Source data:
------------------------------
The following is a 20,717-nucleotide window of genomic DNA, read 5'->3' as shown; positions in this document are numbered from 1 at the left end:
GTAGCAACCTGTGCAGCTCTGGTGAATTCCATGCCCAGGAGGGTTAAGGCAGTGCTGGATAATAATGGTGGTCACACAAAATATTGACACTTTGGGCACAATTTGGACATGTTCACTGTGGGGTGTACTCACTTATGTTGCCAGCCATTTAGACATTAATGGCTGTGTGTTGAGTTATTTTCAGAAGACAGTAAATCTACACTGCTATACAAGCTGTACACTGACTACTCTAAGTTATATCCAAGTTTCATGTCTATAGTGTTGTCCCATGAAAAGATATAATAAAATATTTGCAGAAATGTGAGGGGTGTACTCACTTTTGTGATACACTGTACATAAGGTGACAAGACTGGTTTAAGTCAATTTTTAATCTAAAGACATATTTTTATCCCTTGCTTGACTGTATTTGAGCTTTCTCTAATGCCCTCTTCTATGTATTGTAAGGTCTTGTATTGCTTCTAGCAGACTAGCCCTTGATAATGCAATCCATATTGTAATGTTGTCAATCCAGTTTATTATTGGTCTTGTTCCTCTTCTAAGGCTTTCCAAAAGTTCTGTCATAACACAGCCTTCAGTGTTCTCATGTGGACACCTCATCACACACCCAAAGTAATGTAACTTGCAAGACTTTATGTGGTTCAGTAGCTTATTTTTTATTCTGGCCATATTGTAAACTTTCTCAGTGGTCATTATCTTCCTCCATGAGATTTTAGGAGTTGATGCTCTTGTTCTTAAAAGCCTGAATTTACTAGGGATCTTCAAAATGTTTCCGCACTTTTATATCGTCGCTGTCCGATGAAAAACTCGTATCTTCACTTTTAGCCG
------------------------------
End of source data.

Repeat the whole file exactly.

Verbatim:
The following is a 20,717-nucleotide window of genomic DNA, read 5'->3' as shown; positions in this document are numbered from 1 at the left end:
GTAGCAACCTGTGCAGCTCTGGTGAATTCCATGCCCAGGAGGGTTAAGGCAGTGCTGGATAATAATGGTGGTCACACAAAATATTGACACTTTGGGCACAATTTGGACATGTTCACTGTGGGGTGTACTCACTTATGTTGCCAGCCATTTAGACATTAATGGCTGTGTGTTGAGTTATTTTCAGAAGACAGTAAATCTACACTGCTATACAAGCTGTACACTGACTACTCTAAGTTATATCCAAGTTTCATGTCTATAGTGTTGTCCCATGAAAAGATATAATAAAATATTTGCAGAAATGTGAGGGGTGTACTCACTTTTGTGATACACTGTACATAAGGTGACAAGACTGGTTTAAGTCAATTTTTAATCTAAAGACATATTTTTATCCCTTGCTTGACTGTATTTGAGCTTTCTCTAATGCCCTCTTCTATGTATTGTAAGGTCTTGTATTGCTTCTAGCAGACTAGCCCTTGATAATGCAATCCATATTGTAATGTTGTCAATCCAGTTTATTATTGGTCTTGTTCCTCTTCTAAGGCTTTCCAAAAGTTCTGTCATAACACAGCCTTCAGTGTTCTCATGTGGACACCTCATCACACACCCAAAGTAATGTAACTTGCAAGACTTTATGTGGTTCAGTAGCTTATTTTTTATTCTGGCCATATTGTAAACTTTCTCAGTGGTCATTATCTTCCTCCATGAGATTTTAGGAGTTGATGCTCTTGTTCTTAAAAGCCTGAATTTACTAGGGATCTTCAAAATGTTTCCGCACTTTTATATCGTCGCTGTCCGATGAAAAACTCGTATCTTCACTTTTAGCCG